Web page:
And then the felicitous combination of South Wind and Prospero’s Cell, which I read on the long plane ride back. South Wind is so droll, with an abundance of great dialog, all taking place in Edwardian times on fictional Nepenthe, a thinly-veiled Isle of Capri


– I could totally relate, reading it in our tiny patio on Procida, and on our huge blue-tiled deck in Amalfi. And then crowning the trip with Durrell’s jewel-like memoir of Corfu in the ‘30s, which is clearly indebted to Wind – at one point the Count remarks that he is “talking like a Norman Douglas character.” Of course – and how gracious of Durrell to credit him.




We finally got together with Amy & Ernie, and saw their photos from the trip. One thing we talked about was the Palatine Hill, and the Orti Farnesiani – the ruins of a beautiful and peaceful 16th century garden, scattered with antiquities.


I’d certainly like to learn more about this. Pope Paul III and his nephew Cardinal Farnese had a Villa here in the mid-1500s that was in some ways a modern (Renaissance) update of the ruined palaces built 1400 years earlier which loom above the Forum.


Portions of the Villa Farnese are still here on the Palatine – but I get the impression that, as the centuries passed and the Farnese family died-out, the Villa came into disuse, was despoiled and ultimately sacrificed to the more important archaeology lying beneath it.




Reading the amazing Rome Art and Architecture book by Marco Bussagli that my friend Scott gave me before the trip, one thing I wanted to acknowledge is how much we missed! It’s really unbelievable – not only the big things, all the churches we didn’t see, starting with Santa Maria Maggiore – but also the many museums, buildings, antiquities, parks and places of interest we must save for our next visit. One thing I noticed walking around was, we would stop every 50 feet or so and exclaim ‘Look at that!’ It might be a plaque on a wall, or a religious shrine – or a view into a courtyard through a doorway. What a stimulating place!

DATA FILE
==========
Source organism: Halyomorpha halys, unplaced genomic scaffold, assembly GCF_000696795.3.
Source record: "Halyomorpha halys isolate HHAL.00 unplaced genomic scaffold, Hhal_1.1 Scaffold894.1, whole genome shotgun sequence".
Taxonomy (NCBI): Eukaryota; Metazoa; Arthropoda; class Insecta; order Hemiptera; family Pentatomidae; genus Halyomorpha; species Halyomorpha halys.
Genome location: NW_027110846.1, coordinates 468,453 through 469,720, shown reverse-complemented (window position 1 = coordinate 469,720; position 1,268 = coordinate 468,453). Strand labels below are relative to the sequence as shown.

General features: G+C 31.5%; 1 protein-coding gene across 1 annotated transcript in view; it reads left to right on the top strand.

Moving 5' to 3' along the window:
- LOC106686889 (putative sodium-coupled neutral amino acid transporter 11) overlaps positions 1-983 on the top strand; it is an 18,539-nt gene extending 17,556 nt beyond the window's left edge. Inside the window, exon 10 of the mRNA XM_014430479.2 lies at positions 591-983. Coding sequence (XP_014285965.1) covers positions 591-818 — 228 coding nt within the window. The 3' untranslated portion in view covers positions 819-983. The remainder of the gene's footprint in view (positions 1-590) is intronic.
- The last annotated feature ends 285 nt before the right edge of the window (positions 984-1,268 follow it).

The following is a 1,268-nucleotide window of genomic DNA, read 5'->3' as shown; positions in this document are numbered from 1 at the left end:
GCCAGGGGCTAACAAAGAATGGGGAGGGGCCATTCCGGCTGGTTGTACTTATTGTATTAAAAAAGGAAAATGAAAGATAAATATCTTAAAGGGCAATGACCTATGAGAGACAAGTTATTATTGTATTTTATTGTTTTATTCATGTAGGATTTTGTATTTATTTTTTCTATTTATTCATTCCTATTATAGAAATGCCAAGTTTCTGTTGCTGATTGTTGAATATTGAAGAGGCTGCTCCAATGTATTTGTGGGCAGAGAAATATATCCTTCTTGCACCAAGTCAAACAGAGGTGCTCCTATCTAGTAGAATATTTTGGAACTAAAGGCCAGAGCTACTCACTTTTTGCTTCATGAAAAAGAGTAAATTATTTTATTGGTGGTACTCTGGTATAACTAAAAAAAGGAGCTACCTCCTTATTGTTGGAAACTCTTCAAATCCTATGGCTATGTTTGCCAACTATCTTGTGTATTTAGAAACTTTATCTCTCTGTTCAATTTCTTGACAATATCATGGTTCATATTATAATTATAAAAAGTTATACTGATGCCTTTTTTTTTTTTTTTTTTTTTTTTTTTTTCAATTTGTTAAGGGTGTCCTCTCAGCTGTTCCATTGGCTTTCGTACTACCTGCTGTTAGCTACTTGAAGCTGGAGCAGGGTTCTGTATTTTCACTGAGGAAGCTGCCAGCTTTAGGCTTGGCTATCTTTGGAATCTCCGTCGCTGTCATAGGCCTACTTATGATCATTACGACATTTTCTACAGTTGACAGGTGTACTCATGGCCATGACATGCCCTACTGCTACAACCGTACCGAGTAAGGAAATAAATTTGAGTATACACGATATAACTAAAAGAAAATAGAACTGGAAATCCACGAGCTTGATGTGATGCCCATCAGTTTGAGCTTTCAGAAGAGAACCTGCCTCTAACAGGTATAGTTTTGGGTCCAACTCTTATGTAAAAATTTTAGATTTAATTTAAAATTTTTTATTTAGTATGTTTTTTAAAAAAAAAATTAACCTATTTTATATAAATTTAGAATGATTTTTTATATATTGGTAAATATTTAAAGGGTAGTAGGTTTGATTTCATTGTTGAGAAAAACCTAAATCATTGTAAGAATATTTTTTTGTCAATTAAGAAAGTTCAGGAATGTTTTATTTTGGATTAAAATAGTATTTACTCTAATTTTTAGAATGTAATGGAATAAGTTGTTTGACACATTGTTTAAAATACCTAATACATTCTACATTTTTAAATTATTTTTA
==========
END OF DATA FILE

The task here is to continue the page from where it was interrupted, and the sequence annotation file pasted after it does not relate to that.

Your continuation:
One thing B. and I thought was funny was, inside the Pantheon hearing some Christians complain about how they had been persecuted by the Romans. Thinking again of the Jews, we laughed to ourselves, saying “Yeah we Christians were persecuted - one time, 2000 years ago!” I guess this New Testament memory is still fresh.






I’m re-reading Durrell again – Monsieur for the umpteenth time, about Avignon and Alexandria. Absolutely gorgeous writing, to be savored slowly like a fine Armagnac. But he mentioned swallows over the Camargue, and I suddenly recalled an early morning in Amalfi. I was the only one up, and it was already warm on our blue-tiled deck,


with the sun glinting on the bay below. I was reading South Wind, but I kept hearing shrill piping cries and seeing movement out of the corner of my eye. I thought they were bats, but how was that possible in this brilliant Tyrrhenian light? They were swallows, but acting so strangely I watched them for many minutes as they skimmed out over the bay before looping back and swooping up to a certain high room in the other wing of the Hotel Luna. There were maybe half a dozen of them, and they buzzed the little balcony repeatedly, boomeranging an impossibly tight turn before shooting back out over the bay while emitting their high-pitched shrieks. Were there tasty insects up there balcony that they were eating? It was an intriguing early morning mystery in Amalfi.




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